Although they’re less than two-centimetres in length and weigh less than a gram, cumulatively cigarette butts contribute over 700,000 tonnes of waste every year. They are the most littered item in the world, with 4.5 trillion dropped year on year. Most commonly made of cellulose acetate, a type of bioplastic, cigarette butts take years, even decades, to break down. In this time, they continue to release nicotine, heavy metals, and other chemicals into our soil and water before eventually breaking down into microplastics.
Studies have shown the 7000+ chemicals produced by cigarette butts to be highly toxic to marine and other wildlife and there have been numerous instances where they have been found in the stomachs of fish, birds, whales and other marine animals. But it’s not just the final product that has a negative impact on the environment: the production of tobacco uses up more water and wood, and has more pesticides applied to it, than most other crops and approximately 600 million trees are chopped down every year by the tobacco industry, making it a major contributor to deforestation.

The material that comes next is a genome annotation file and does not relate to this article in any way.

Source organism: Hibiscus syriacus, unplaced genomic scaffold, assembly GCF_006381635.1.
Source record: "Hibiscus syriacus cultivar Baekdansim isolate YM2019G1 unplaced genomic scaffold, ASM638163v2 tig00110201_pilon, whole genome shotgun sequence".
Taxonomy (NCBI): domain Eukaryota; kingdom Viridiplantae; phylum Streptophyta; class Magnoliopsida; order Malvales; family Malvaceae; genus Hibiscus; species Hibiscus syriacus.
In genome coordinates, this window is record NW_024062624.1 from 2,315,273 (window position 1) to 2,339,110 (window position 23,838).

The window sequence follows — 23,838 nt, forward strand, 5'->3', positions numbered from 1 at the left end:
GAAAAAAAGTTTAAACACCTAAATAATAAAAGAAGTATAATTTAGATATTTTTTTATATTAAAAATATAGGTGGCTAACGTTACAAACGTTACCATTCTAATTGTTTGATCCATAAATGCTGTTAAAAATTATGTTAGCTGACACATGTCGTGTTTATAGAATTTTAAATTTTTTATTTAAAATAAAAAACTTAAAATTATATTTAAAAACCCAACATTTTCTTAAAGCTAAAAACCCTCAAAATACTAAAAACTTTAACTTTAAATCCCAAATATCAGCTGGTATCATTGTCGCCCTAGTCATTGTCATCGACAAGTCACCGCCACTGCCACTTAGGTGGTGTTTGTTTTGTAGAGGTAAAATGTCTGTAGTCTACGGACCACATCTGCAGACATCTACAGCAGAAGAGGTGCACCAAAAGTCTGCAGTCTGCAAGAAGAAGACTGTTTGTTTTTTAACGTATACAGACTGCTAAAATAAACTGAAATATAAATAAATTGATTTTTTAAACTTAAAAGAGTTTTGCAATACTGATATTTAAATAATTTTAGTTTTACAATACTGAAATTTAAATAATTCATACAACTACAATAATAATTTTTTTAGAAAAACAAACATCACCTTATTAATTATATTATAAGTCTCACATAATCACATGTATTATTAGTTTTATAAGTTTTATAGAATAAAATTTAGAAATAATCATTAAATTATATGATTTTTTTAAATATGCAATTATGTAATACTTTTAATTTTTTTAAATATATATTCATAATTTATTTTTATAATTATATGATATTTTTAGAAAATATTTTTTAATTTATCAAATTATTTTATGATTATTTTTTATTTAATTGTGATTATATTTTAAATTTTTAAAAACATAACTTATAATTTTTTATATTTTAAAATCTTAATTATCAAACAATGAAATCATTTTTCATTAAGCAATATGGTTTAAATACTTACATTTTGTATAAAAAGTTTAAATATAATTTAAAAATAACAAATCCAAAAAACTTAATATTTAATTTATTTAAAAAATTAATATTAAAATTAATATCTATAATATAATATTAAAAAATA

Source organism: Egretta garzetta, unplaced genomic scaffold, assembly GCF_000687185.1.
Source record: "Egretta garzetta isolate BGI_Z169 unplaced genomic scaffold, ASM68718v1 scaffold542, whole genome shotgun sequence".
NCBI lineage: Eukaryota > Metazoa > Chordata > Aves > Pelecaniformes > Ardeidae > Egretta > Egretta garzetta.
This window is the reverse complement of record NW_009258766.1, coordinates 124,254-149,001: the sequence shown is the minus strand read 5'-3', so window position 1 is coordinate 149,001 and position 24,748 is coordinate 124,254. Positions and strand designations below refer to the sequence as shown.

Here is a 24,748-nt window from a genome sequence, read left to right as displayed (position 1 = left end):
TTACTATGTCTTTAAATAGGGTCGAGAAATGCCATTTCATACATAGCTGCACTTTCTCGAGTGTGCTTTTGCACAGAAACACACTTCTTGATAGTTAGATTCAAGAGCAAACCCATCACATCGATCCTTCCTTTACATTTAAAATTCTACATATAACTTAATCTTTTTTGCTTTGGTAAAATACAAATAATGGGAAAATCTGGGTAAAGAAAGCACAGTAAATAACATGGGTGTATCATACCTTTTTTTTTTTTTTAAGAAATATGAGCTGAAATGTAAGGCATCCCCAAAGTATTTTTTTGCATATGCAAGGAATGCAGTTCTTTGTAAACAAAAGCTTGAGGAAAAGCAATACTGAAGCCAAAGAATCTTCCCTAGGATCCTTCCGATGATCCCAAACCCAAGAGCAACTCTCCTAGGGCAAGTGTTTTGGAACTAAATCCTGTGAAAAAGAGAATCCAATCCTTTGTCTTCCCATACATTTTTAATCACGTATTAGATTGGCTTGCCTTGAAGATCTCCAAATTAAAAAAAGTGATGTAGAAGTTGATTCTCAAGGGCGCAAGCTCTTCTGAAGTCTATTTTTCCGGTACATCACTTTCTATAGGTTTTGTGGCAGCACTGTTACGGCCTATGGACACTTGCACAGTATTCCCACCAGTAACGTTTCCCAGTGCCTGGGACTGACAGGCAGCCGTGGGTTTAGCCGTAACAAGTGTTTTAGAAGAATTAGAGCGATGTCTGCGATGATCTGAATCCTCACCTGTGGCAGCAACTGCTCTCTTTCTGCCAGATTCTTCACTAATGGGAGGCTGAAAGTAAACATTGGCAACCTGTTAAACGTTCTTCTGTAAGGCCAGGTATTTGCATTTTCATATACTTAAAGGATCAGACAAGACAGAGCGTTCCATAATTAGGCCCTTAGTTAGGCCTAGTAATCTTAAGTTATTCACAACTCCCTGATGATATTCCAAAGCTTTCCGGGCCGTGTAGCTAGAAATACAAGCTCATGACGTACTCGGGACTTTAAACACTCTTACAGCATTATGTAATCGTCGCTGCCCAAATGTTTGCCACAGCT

The local situation is similar, with cigarette butts the most commonly found item picked up during our clean-ups. To tackle this problem we're logging data on cigarette waste to raise the profile of this problem and kickstart conversations around smoke-free coastal zones and the enforcement of littering fines.
Record Cigarette Waste
Together with the community we have collected over 26,000 cigarette butts so far this year. Help us #stopthedrop on cigarette waste by picking up butts and logging what you find in our report.
We support schools and youth groups with beach cleaning and litter picking activities. If you're interested in building any of our projects or events into your youth programmes, please get in touch.